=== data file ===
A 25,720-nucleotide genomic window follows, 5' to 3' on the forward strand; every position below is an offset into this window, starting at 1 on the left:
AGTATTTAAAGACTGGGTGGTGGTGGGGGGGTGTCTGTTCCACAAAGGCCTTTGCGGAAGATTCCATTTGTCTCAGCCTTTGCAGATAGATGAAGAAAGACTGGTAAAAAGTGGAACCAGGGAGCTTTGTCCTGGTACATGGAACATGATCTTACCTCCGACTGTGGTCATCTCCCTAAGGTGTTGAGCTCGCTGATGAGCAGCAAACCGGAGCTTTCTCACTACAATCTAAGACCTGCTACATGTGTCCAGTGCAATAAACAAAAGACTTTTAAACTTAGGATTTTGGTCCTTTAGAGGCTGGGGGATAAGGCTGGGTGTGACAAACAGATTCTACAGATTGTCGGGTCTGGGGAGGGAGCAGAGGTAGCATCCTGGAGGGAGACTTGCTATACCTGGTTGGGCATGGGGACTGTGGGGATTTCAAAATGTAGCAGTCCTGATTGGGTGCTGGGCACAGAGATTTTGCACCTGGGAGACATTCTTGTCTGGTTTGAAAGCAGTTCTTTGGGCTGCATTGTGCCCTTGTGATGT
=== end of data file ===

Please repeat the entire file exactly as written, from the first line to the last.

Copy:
A 25,720-nucleotide genomic window follows, 5' to 3' on the forward strand; every position below is an offset into this window, starting at 1 on the left:
AGTATTTAAAGACTGGGTGGTGGTGGGGGGGTGTCTGTTCCACAAAGGCCTTTGCGGAAGATTCCATTTGTCTCAGCCTTTGCAGATAGATGAAGAAAGACTGGTAAAAAGTGGAACCAGGGAGCTTTGTCCTGGTACATGGAACATGATCTTACCTCCGACTGTGGTCATCTCCCTAAGGTGTTGAGCTCGCTGATGAGCAGCAAACCGGAGCTTTCTCACTACAATCTAAGACCTGCTACATGTGTCCAGTGCAATAAACAAAAGACTTTTAAACTTAGGATTTTGGTCCTTTAGAGGCTGGGGGATAAGGCTGGGTGTGACAAACAGATTCTACAGATTGTCGGGTCTGGGGAGGGAGCAGAGGTAGCATCCTGGAGGGAGACTTGCTATACCTGGTTGGGCATGGGGACTGTGGGGATTTCAAAATGTAGCAGTCCTGATTGGGTGCTGGGCACAGAGATTTTGCACCTGGGAGACATTCTTGTCTGGTTTGAAAGCAGTTCTTTGGGCTGCATTGTGCCCTTGTGATGT